In a speech on June 16, President Donald Trump said he is canceling Barack Obama’s “completely one-sided deal with Cuba,” including strengthening restrictions and sanctions on Cuban travel, exports and imports.
The same day, the White House released a memorandum detailing the administration’s policy changes. As stated, these changes include stronger restrictions on travel, exports and imports, as well as increasing efforts to directly support the Cuban and American people.
However, these changes only partially shift from the previous administration’s policy. Newly formed embassies in both countries will continue to run. There will be direct flights and cruises to Cuba; tourists will be allowed to spend an unlimited amount of money and bring back goods they purchased there. Additionally, the economic embargo and agreements to combat drug trafficking and oil spills will remain in effect.
Despite these minimal changes, U.S. citizens will be subjected to tighter restrictions if they decide to travel to Cuba, whether for business or leisure. There are currently 12 classifications for authorized travel which were loosely enforced. The new policy changes will strengthen enforcement, especially the “people to people” category, which acted as a broad way for Americans to enter the country.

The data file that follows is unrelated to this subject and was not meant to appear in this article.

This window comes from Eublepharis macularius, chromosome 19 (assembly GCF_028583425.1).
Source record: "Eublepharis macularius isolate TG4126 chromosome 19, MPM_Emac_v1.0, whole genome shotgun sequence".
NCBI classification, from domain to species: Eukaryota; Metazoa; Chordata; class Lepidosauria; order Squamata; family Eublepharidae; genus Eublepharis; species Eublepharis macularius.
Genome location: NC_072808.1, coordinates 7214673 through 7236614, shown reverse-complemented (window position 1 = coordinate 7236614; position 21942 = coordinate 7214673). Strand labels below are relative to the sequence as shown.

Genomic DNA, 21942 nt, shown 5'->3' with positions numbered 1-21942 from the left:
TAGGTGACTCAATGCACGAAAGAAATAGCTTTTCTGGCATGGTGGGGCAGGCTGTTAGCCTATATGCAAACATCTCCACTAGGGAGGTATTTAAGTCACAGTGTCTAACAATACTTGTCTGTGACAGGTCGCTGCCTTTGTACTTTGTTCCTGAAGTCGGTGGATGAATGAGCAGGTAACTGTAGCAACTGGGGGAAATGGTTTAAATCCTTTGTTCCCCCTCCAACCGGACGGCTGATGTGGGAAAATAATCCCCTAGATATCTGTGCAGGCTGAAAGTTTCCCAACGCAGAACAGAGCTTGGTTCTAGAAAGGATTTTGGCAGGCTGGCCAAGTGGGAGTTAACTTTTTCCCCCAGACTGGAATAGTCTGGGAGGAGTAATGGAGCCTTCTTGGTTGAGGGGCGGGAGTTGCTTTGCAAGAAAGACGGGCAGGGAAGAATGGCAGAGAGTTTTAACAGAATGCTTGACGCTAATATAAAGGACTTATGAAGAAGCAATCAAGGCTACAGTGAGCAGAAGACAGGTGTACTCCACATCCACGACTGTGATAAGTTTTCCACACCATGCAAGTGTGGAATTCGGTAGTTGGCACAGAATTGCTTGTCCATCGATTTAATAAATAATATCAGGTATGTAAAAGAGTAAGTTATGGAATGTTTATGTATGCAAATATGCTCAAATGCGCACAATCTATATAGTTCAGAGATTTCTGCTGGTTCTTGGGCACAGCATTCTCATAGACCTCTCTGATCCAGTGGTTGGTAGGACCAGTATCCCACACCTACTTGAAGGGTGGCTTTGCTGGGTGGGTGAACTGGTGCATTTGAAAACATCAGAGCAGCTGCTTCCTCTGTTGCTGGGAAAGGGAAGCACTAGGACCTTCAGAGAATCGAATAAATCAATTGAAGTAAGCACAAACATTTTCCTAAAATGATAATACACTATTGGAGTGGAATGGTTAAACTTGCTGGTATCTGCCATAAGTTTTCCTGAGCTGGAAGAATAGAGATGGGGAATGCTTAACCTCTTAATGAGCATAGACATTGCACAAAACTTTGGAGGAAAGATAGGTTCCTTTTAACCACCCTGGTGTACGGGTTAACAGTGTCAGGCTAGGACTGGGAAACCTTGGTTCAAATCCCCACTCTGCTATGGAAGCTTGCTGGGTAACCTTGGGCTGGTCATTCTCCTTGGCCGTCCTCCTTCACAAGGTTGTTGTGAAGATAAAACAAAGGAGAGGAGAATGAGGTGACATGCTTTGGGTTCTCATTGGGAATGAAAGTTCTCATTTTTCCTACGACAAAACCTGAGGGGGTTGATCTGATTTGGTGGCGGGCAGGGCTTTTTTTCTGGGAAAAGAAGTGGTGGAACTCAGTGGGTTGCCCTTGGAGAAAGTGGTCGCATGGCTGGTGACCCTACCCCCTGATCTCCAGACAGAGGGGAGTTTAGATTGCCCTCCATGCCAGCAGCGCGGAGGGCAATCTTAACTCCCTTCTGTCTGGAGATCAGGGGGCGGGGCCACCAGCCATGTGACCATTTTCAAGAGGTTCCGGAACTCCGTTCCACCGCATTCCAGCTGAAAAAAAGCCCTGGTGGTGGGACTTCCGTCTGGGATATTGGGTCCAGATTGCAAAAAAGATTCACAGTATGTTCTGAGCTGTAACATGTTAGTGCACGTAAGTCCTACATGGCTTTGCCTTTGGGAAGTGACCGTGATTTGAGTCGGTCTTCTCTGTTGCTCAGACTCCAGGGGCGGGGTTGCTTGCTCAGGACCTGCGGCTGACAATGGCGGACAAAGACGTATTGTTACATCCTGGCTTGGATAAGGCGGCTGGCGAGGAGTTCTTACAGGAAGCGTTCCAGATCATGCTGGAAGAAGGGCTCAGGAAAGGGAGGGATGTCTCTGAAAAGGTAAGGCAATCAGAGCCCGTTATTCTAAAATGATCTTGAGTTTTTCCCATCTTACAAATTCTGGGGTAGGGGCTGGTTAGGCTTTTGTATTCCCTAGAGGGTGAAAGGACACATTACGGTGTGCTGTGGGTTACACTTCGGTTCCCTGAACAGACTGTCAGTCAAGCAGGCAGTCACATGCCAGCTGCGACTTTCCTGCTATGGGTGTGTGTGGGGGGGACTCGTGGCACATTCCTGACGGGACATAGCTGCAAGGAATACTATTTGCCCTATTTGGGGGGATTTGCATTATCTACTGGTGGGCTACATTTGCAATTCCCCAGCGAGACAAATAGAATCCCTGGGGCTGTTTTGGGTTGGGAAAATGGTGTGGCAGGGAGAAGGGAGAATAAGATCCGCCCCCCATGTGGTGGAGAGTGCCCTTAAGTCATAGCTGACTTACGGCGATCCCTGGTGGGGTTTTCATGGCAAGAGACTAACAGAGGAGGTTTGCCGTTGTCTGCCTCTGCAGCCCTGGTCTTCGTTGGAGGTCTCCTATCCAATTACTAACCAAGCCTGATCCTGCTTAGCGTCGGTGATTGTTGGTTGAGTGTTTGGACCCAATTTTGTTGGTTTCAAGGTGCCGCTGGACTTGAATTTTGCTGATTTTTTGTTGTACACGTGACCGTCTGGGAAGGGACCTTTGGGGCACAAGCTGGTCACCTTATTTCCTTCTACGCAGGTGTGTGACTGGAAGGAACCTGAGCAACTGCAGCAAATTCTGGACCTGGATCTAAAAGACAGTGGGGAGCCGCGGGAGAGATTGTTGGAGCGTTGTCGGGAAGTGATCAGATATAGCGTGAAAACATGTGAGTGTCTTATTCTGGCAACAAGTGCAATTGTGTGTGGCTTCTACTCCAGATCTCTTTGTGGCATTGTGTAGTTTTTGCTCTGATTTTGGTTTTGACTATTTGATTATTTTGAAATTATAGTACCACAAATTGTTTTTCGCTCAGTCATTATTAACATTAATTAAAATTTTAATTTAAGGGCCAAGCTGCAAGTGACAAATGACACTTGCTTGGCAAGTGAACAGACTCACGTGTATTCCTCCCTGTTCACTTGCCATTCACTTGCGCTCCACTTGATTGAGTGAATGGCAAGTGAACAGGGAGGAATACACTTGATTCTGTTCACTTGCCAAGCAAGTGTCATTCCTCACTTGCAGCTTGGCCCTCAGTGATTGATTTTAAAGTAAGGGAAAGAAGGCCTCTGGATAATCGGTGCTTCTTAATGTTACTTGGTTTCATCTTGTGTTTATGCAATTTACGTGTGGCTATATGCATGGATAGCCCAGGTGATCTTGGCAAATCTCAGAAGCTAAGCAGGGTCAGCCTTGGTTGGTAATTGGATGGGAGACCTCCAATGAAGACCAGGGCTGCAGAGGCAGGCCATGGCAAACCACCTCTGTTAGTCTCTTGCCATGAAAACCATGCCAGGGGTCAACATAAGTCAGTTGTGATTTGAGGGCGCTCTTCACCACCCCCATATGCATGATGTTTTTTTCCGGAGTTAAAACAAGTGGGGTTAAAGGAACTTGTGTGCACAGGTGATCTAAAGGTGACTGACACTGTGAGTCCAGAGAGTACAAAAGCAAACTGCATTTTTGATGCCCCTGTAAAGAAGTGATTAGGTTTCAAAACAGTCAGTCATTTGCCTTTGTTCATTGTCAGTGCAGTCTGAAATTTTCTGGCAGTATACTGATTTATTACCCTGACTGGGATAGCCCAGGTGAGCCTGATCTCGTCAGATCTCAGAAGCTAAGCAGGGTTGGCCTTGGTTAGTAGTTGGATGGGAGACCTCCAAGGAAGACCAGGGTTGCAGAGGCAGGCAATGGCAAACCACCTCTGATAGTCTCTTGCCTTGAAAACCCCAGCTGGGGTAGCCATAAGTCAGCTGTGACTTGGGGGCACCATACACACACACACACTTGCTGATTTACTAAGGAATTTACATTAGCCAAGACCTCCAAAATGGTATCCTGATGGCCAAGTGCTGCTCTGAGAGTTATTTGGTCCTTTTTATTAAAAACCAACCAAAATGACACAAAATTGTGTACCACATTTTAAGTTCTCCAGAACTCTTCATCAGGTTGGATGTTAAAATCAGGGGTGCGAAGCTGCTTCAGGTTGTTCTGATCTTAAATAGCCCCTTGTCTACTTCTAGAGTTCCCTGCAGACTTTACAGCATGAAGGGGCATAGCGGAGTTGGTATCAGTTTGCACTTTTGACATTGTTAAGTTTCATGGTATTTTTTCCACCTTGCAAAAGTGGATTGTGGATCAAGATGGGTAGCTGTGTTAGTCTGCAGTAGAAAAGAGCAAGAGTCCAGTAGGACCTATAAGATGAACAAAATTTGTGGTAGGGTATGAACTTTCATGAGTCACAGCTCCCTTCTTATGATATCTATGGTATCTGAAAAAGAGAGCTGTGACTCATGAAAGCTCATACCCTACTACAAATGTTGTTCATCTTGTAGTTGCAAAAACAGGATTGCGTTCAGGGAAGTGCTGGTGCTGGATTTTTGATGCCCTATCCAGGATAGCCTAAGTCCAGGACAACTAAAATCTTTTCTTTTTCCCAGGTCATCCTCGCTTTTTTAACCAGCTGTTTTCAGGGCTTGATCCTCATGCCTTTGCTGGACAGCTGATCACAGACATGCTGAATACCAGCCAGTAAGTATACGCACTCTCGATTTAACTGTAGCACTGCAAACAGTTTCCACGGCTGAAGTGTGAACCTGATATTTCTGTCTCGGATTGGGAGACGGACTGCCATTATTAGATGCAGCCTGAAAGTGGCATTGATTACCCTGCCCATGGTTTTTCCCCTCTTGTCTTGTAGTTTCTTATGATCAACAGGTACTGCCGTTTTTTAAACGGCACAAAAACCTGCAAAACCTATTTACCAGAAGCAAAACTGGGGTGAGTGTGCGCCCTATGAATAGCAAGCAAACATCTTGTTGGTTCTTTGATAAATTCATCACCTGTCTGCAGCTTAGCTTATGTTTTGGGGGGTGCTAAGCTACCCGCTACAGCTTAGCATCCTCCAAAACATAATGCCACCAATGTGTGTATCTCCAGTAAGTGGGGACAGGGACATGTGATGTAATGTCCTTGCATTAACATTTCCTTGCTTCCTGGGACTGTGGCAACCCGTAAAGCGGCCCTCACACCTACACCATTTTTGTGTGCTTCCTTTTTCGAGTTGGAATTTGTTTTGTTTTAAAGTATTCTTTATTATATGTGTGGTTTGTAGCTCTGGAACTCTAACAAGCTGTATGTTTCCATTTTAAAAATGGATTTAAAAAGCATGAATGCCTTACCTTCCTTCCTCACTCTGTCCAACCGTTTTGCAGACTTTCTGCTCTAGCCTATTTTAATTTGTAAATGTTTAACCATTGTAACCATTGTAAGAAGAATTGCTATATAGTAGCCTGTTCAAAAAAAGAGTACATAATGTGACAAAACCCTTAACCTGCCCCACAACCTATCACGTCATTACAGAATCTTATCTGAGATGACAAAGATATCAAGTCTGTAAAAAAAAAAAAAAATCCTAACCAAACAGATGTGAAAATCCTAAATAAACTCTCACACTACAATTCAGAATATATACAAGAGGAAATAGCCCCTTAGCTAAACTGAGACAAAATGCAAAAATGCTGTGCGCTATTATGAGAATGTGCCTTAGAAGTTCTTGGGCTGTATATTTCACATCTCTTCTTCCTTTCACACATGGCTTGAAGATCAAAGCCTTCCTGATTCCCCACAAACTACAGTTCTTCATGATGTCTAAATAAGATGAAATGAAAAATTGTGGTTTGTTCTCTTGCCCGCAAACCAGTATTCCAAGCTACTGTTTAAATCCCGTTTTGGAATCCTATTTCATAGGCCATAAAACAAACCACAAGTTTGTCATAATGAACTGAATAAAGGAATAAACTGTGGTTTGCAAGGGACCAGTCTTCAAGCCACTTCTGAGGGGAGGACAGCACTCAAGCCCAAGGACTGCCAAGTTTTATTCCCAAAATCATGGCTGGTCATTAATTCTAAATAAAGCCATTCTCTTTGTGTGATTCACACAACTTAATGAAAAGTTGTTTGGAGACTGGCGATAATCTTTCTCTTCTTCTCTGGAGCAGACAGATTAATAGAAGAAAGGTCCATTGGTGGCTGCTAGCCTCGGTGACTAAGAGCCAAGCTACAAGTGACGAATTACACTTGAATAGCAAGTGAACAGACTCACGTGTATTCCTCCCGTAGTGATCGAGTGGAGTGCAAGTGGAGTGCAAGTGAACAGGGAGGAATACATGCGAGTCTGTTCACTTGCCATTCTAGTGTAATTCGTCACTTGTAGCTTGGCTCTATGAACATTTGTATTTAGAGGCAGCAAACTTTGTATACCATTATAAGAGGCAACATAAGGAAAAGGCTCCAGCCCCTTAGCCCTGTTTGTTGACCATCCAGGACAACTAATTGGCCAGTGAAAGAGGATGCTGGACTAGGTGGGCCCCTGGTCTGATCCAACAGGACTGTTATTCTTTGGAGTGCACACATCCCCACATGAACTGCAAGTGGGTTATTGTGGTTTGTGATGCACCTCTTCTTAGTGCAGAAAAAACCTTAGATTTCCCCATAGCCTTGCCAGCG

Under the new restrictions, travelers would be required to have more strict itineraries under licensed American tourism companies rather than allowing individuals to make their own schedules. These restrictions also include establishments that tourists and business people are not allowed to spend American money at due to the influence of the Cuban military, but these new travel policies will directly harm Cuban businesses.
By only allowing large travel groups, small Cuban inns, private restaurants and private taxis will not be able to serve and house all tourists. These large groups will have to stay in hotels and take buses, both of which are essentially state-run. The Cuban people will actually be the ones suffering under these regulations, not the Cuban government.
This administration claims these regulations are part of an effort to fight against the Cuban government and its tight hold on the Cuban people, but that is highly hypocritical due to the United States’ relationship with countries like Saudi Arabia and Russia.
Both countries have been found guilty of numerous human rights violations, many of which were listed as reasons for the Cuban policy. Among those are punishment of dissidents and journalists, jailing innocent people who are only suspected of crimes or disliked by the country’s regime, and a strict set of laws that govern almost every move a citizen makes.
It is additionally hypocritical to claim we are fighting for a greater good because of the United States’ flaws within our own criminal justice system, racial biases and an emphasis on criminalization and punishment, as the Human Rights Watch points out.
Throughout his campaign, Trump has called into question the credibility of anybody and anything that opposes him, called almost every news outlet fake except for the one that praises him, recited fake polls that favor him, and has been the subject of numerous scandals and lawsuits.
His actions have parallels to those of leaders in the previously-named countries, making this gesture futile and hypocritical while indirectly ruining Cuban livelihoods and supporting the very government these regulations are supposed to protest against.